There’s and old joke that goes “I used to have trouble making up my mind. Now I’m not so sure.”
Have you ever been a procrastinator? I was for many years when I was younger. When it came to making decisions there always seemed to me to be too many choices, or I didn’t want to be tied down just in case something else came up or I wouldn’t want to upset someone so in the end I’d let someone else or simply time make the decision for me.
As I got a little older I started feeling that I needed to do more, be more decisive, take action more often and that I needed to claim my right to be heard. That was difficult because harmony was very important to me. I wasn’t comfortable ‘rocking the boat’ so to speak and that’s what I perceived that doing these things would be. And they were.
What it came down to for me was that I felt I was being manipulated to take a position that was more uncomfortable for me than not doing something. It wasn’t that I was a people pleaser – I just didn’t like conflict and part of that was that, when conflict was occurring, the physical sensation was so quick that my reactions, physically and mentally, were often over the top.
The filters I have now – emotional maturity, acceptance, tolerance, patience and the way I frame the world – weren’t available to me then. I’ve had to learn those through myriad trials, conflicts, broken relationships, powerful personal reflection and a considerable amount of ownership and action.
Eventually the frustration of not being decisive, of waiting for something else or of being the peace-keeper so everyone would be OK started to take a toll on me and the relationships I wanted to build.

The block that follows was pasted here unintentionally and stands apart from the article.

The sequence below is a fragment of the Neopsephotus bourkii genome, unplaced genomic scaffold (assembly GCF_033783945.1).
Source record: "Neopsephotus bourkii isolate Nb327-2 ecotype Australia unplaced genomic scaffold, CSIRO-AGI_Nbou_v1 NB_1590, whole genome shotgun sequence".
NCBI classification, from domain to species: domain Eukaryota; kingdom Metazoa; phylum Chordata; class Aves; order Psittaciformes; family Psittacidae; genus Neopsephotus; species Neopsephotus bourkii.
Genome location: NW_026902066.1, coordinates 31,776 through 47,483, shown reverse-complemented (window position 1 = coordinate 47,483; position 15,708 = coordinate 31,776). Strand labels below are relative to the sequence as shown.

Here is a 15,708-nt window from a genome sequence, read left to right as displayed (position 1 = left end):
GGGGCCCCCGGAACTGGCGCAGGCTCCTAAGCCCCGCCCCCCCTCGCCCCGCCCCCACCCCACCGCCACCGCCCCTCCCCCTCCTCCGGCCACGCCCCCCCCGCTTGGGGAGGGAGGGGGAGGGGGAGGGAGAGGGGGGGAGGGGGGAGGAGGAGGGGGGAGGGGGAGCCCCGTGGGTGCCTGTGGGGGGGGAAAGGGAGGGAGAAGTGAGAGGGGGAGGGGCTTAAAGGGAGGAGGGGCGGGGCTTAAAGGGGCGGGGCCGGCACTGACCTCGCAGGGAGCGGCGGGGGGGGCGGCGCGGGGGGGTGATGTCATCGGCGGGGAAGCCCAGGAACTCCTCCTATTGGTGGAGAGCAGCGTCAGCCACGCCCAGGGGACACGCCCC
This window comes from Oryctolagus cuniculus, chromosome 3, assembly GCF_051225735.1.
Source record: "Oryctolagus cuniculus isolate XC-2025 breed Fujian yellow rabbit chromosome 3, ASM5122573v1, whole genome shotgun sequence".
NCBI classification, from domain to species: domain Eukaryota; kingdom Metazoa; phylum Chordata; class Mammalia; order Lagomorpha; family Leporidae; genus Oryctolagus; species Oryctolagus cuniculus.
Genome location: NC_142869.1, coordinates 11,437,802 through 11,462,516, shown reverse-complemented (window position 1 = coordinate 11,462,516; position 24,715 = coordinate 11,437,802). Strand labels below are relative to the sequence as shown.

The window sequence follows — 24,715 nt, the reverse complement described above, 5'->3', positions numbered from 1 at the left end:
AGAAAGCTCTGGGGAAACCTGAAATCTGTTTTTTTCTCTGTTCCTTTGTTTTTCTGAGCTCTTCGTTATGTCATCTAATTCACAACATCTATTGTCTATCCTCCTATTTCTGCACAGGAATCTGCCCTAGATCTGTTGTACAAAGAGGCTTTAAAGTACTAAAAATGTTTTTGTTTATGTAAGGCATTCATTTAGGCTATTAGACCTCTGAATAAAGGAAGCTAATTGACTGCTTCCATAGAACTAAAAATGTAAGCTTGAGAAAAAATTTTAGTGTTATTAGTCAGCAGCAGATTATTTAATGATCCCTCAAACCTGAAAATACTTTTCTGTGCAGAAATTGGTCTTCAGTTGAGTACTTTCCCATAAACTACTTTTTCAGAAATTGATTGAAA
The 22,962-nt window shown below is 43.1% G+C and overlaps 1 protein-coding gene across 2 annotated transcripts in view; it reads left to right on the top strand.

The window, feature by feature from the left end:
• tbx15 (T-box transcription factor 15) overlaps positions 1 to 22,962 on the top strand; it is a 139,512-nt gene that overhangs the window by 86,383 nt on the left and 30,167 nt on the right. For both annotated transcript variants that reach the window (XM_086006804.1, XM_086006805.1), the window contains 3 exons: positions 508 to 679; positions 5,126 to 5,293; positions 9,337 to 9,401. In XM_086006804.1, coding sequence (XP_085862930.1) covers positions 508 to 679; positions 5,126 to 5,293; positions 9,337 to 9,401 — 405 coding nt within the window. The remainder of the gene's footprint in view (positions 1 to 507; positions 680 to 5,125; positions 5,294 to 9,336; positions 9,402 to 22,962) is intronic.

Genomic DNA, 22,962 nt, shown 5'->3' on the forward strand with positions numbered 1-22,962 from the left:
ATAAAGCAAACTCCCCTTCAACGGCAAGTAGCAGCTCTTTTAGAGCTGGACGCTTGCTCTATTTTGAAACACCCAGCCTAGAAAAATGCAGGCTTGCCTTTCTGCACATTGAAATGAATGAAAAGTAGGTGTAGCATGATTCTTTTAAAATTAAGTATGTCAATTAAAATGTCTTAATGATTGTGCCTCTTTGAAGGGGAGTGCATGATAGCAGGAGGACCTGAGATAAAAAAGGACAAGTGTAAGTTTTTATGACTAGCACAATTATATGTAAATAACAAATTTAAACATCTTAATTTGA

The way that I found through this dilemma, began with awareness that everyone had their own view of the world and that those views are always different. Always! Then I needed to determine what I wanted my life to be like and began to define my boundaries i.e. what I would accept and what people could expect from me. This was important because I was able to identify my values which in turn enabled me to work with my inner compass – my true north – and from that came self-permission to say ‘Yes’ or ‘No’.
The last two pieces of the puzzle are for you to locate your personal vision and meaningful life purpose. Find those, anchor them in love for yourself and others and build a life of clarity in decisions and action.
There is a wonderful freedom when you are no longer tied to what others think and have a moral and ethical compass that keeps you grounded, focused and moving. Procrastination hasn’t got a chance – unless you are choosing it.